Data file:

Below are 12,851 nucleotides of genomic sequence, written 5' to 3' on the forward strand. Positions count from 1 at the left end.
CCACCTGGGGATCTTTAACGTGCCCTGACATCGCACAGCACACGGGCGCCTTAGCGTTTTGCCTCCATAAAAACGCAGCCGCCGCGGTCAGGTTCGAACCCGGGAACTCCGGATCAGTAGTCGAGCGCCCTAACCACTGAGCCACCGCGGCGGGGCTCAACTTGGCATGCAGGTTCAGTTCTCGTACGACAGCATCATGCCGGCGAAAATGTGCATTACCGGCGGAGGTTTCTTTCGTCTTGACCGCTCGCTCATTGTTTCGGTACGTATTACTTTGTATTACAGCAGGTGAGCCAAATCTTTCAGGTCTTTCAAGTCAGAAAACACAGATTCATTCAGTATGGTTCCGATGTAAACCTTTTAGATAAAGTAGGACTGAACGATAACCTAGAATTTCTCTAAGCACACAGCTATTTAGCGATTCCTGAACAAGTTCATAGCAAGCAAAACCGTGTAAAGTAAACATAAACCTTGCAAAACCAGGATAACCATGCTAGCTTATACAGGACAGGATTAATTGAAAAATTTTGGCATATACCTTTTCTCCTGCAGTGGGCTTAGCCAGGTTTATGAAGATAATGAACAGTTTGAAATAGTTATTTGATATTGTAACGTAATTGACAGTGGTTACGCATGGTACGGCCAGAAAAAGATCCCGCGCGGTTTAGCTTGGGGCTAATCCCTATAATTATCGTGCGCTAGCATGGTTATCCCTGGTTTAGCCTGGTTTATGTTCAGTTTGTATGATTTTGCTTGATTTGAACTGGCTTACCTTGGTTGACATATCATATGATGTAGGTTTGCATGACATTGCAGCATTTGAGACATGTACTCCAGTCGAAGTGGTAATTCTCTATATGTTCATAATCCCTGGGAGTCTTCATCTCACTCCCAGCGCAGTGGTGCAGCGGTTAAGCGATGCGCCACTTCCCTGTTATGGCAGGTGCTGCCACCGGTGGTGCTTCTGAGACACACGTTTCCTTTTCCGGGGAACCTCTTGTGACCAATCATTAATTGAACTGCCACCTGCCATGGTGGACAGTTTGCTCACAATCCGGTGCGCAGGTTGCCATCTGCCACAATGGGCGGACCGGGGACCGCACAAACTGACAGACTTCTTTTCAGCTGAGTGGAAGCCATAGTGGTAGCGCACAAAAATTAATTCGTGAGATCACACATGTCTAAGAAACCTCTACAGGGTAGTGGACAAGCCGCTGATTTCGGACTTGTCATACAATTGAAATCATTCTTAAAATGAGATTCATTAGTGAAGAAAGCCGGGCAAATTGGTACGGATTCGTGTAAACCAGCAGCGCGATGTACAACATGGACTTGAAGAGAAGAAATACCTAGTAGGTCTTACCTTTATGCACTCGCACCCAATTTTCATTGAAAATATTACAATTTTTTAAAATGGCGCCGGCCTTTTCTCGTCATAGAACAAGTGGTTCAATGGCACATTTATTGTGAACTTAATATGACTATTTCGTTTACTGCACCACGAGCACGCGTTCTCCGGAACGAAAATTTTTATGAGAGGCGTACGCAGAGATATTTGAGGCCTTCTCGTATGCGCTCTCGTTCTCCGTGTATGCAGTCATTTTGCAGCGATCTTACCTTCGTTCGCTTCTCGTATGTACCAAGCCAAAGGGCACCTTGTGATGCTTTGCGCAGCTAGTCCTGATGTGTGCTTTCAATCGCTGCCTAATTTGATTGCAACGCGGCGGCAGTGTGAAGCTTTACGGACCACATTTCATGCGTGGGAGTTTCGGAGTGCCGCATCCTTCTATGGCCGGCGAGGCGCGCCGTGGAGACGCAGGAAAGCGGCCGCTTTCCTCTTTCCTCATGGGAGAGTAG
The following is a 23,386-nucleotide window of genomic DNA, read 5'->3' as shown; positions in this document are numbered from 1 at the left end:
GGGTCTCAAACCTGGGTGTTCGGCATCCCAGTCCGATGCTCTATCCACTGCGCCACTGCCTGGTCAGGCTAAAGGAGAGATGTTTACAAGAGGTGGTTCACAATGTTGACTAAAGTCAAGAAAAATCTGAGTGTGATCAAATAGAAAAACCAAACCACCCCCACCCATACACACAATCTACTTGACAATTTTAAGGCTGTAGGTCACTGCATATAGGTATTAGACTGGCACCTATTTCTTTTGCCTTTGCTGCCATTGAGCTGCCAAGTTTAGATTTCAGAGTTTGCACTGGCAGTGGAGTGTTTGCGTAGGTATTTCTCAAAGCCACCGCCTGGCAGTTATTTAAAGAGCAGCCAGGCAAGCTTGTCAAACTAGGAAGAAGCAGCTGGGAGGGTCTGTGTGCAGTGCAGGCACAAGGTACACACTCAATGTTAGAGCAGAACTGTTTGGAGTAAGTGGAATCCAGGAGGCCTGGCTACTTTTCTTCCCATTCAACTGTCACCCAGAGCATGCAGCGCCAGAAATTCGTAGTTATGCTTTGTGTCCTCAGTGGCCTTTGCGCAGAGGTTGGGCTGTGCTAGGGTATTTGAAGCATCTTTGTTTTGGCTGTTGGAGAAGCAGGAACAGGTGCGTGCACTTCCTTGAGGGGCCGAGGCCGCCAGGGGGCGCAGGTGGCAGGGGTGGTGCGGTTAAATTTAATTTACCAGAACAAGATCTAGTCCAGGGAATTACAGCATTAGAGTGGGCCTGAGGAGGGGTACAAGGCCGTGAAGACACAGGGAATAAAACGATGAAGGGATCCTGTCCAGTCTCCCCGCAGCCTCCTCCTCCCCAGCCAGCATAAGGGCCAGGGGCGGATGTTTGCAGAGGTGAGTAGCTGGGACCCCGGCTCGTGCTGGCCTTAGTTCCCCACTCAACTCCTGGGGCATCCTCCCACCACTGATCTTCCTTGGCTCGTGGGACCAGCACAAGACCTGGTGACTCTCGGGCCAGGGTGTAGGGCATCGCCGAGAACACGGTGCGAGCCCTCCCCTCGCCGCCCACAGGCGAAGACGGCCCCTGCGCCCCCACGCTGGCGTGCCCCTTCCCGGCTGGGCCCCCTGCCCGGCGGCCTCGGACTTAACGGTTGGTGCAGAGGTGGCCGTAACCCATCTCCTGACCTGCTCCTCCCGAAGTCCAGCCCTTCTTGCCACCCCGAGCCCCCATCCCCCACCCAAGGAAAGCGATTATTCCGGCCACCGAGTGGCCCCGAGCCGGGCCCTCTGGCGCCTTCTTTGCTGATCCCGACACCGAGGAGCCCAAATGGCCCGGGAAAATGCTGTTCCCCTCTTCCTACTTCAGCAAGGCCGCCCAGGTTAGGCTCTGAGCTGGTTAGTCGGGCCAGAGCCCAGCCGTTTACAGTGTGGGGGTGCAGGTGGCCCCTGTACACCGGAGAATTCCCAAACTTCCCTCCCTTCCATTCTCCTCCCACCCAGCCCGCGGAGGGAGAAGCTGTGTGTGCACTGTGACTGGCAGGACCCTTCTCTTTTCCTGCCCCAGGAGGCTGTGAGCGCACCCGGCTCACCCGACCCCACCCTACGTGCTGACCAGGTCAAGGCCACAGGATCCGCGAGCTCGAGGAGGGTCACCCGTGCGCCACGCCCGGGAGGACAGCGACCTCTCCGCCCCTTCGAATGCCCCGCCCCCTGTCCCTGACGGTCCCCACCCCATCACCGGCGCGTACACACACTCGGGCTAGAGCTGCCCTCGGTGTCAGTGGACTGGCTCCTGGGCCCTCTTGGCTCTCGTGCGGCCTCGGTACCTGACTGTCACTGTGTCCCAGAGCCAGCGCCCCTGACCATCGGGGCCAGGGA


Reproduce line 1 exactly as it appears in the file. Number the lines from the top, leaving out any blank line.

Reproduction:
Below are 12,851 nucleotides of genomic sequence, written 5' to 3' on the forward strand. Positions count from 1 at the left end.